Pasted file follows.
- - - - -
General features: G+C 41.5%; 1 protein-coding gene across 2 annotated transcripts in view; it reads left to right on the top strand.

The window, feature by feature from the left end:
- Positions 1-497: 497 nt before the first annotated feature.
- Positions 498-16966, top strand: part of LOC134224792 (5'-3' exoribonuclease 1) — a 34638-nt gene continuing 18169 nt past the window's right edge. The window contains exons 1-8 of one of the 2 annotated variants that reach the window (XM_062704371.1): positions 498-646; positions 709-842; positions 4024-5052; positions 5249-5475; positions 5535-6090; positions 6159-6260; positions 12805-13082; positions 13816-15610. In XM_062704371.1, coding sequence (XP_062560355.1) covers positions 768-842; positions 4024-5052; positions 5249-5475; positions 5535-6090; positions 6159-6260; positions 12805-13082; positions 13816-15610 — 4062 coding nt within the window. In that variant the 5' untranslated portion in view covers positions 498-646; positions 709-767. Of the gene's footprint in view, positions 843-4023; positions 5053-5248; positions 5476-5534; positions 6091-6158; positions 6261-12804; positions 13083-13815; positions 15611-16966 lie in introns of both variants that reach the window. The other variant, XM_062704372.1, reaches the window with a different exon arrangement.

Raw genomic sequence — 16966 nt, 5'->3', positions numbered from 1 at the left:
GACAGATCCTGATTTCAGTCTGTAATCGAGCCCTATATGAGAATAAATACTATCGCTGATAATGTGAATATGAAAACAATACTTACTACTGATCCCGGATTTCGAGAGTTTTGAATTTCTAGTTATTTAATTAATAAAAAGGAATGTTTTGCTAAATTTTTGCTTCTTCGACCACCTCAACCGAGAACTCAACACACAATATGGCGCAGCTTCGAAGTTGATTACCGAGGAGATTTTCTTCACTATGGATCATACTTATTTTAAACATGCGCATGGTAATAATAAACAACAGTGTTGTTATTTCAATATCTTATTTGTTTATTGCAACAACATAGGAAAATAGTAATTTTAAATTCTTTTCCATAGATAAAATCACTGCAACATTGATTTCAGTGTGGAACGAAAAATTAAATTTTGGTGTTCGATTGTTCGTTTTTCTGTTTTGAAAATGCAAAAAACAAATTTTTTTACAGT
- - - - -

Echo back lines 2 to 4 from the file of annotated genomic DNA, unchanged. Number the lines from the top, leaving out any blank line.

The window, feature by feature from the left end:
- Positions 1-497: 497 nt before the first annotated feature.
- Positions 498-16966, top strand: part of LOC134224792 (5'-3' exoribonuclease 1) — a 34638-nt gene continuing 18169 nt past the window's right edge. The window contains exons 1-8 of one of the 2 annotated variants that reach the window (XM_062704371.1): positions 498-646; positions 709-842; positions 4024-5052; positions 5249-5475; positions 5535-6090; positions 6159-6260; positions 12805-13082; positions 13816-15610. In XM_062704371.1, coding sequence (XP_062560355.1) covers positions 768-842; positions 4024-5052; positions 5249-5475; positions 5535-6090; positions 6159-6260; positions 12805-13082; positions 13816-15610 — 4062 coding nt within the window. In that variant the 5' untranslated portion in view covers positions 498-646; positions 709-767. Of the gene's footprint in view, positions 843-4023; positions 5053-5248; positions 5476-5534; positions 6091-6158; positions 6261-12804; positions 13083-13815; positions 15611-16966 lie in introns of both variants that reach the window. The other variant, XM_062704372.1, reaches the window with a different exon arrangement.